Azure Functions: Are They Really Infinitely Scalable and Elastic?

Updated results are available at Azure Functions Get More Scalable and Elastic.

Automatic elastic scaling is a built-in feature of Serverless computing paradigm. One doesn’t have to provision servers anymore, they just need to write code that will be provisioned on as many servers as needed based on the actual load. That’s the theory.

In particular, Azure Functions can be hosted on the Consumption plan:

The Consumption plan automatically allocates compute power when your code is running, scales out as necessary to handle load, and then scales down when code is not running.

In this post I will run a simple stress test to get a feel of how such automatic allocation works in practice and what kind of characteristics we can rely on.


Here are the parameters that I chose for my test of today:

  • Azure Function written in C# and hosted on Consumption plan
  • Triggered by Azure Storage Queue binding
  • Workload is strictly CPU-bound, no I/O is executed

Specifically, each queue item represents one password that I need to hash. Each function call performs 12-round Bcrypt hashing. Bcrypt is a slow algorithm recommended for password hashing, because it makes potential hash collision attacks really hard and costly.

My function is based on Bcrypt.Net implementation, and it’s extremely simple:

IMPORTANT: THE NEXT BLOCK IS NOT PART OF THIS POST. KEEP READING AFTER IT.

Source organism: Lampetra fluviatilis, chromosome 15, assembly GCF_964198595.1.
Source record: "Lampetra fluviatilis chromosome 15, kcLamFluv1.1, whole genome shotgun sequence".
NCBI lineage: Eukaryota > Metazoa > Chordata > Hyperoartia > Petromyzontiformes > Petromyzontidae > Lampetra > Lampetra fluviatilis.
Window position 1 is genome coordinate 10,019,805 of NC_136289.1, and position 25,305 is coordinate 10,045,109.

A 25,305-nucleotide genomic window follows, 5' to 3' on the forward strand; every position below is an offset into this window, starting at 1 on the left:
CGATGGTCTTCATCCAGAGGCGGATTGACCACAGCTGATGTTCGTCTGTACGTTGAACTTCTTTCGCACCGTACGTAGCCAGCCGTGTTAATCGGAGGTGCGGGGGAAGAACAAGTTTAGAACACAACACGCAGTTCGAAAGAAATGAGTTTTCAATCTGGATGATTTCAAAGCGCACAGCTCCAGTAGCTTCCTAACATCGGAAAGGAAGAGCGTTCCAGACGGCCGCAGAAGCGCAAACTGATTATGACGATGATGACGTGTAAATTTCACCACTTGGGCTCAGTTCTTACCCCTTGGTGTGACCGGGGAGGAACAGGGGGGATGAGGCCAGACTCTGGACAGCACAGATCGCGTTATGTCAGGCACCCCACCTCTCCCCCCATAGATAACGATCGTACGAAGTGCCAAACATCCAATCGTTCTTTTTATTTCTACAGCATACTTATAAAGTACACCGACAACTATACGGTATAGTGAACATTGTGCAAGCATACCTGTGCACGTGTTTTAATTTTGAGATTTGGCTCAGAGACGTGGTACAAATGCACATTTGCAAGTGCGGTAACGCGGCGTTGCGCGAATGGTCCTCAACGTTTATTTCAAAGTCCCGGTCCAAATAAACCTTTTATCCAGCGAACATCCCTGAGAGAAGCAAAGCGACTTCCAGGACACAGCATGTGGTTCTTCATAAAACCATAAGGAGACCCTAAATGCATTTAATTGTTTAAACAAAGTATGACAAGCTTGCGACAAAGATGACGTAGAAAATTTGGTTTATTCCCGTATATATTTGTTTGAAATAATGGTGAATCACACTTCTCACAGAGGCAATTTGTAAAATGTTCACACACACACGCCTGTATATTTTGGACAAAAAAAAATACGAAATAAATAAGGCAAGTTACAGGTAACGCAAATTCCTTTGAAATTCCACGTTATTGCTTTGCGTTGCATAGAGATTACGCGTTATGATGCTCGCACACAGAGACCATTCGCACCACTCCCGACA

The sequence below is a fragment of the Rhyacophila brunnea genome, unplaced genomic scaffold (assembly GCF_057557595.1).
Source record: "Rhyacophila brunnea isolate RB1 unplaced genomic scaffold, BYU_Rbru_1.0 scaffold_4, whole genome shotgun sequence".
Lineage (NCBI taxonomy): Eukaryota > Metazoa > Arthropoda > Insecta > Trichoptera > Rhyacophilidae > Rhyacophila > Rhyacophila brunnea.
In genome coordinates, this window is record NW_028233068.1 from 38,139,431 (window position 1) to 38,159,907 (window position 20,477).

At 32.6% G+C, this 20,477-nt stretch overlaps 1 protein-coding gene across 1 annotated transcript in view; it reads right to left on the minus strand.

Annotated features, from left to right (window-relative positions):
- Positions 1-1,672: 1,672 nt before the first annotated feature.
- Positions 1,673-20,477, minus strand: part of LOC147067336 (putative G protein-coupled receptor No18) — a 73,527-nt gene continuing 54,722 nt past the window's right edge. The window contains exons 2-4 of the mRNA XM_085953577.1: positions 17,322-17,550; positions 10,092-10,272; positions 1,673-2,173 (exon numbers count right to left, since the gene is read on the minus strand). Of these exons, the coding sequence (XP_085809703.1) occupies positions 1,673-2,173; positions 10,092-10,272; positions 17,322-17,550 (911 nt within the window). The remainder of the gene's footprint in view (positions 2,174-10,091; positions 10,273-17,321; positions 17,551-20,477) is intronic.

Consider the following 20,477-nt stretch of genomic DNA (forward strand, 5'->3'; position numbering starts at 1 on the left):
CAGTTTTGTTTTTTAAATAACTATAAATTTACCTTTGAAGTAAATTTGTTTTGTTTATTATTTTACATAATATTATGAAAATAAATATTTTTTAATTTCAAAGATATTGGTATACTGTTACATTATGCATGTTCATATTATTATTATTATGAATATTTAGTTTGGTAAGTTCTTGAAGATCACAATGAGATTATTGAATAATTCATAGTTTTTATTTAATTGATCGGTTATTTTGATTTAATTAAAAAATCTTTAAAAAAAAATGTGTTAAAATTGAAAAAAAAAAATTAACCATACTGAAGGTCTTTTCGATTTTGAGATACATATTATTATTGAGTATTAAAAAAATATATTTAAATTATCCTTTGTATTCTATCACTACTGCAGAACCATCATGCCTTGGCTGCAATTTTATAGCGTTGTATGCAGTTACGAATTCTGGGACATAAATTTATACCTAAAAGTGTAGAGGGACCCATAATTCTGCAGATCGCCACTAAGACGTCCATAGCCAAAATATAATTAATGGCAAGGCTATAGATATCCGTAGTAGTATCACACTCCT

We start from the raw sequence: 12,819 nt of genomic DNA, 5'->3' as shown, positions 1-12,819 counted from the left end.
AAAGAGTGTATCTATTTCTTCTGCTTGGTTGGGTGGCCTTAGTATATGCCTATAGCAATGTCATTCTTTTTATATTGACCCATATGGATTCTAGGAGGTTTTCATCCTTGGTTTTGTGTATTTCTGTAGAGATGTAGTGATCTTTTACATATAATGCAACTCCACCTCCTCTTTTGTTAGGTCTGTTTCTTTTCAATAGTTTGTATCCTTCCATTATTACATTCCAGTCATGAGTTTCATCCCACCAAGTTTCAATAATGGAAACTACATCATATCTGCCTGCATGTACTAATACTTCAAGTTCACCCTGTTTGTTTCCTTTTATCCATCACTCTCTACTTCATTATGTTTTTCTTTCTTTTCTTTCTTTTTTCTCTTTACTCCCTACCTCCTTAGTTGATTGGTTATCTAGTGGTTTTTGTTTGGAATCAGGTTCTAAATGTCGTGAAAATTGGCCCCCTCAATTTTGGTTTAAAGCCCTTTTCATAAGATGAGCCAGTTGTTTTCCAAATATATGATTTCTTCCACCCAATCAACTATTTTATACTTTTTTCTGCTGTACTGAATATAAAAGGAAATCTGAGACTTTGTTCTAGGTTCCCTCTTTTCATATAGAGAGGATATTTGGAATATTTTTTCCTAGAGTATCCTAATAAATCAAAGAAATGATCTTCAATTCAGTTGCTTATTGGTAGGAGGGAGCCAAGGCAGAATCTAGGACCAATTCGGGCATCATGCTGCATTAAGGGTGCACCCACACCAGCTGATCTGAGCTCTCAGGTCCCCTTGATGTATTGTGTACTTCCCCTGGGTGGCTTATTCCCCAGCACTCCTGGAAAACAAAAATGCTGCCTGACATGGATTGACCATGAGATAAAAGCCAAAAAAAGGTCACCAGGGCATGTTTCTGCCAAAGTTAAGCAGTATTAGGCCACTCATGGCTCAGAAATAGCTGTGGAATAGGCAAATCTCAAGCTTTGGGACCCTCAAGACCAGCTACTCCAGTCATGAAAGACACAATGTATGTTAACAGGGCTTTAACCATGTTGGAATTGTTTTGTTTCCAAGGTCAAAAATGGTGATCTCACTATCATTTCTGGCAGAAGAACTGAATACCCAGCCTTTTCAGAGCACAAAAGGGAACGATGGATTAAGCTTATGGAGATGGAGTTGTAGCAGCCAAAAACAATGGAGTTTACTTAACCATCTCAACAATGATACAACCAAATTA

public static void Run([QueueTrigger("bcrypt-password")] string password)
    BCrypt.Net.BCrypt.HashPassword(password, 12);

It turns out that a single execution of this function takes approximately 1 second on an instance of Consumption plan, and consumes 100% CPU during that second.

Now, the challenge is simple. I send 100,000 passwords to the queue and see how long it will take to hash them, and also how the autoscaling will behave. I will run it two times, with different pace of sending messages to the queue.

That sounds like a perfect job for a Function App on Consumption plan:

  • Needs to scale based on load
  • CPU intensive - easy to see how busy each server is
  • Queue-based - easy to see the incoming vs outgoing rate

Let’s see how it went.

Experiment 1: Steady Load

In my first run, I was sending messages at constant rate. 100,000 messages were sent within 2 hours, without spikes or drops in the pace.

Sounds like an easy job for autoscaling facilities. But here is the actual chart of data processing:

Function App Scaling

The horizontal axis is time in minutes since the first message came in.

The orange line shows the queue backlog - the amount of messages sitting in the queue at a given moment.

The blue area represents the amount of instances (virtual servers) allocated to the function by Azure runtime (see the numbers at the right side).

We can divide the whole process into 3 logical segments, approximately 40 minutes each:

Laging behind. Runtime starts with 0 instances, and immediately switches to 1 when the first message comes in. However it’s reluctant to add any more servers for the next 20 (!) minutes. The scaling heuristic is probably based on the past history for this queue/function, and it wasn’t busy at all during the hours before.

After 20 minutes, the runtime starts adding more instances: it goes up to 2, then jumps to 4, then reaches 5 at minute 40. The CPU is constantly at 100% and the queue backlog grows linearly.

Rapid scale up. After minute 40, it looks like the runtime realizes that it needs more power. Much more power! The growth speeds up real quick and by minute 54 the backlog stops growing, even though the messages are still coming in. But there are now 21 instances working, which is enough to finally match and beat the rate of incoming messages.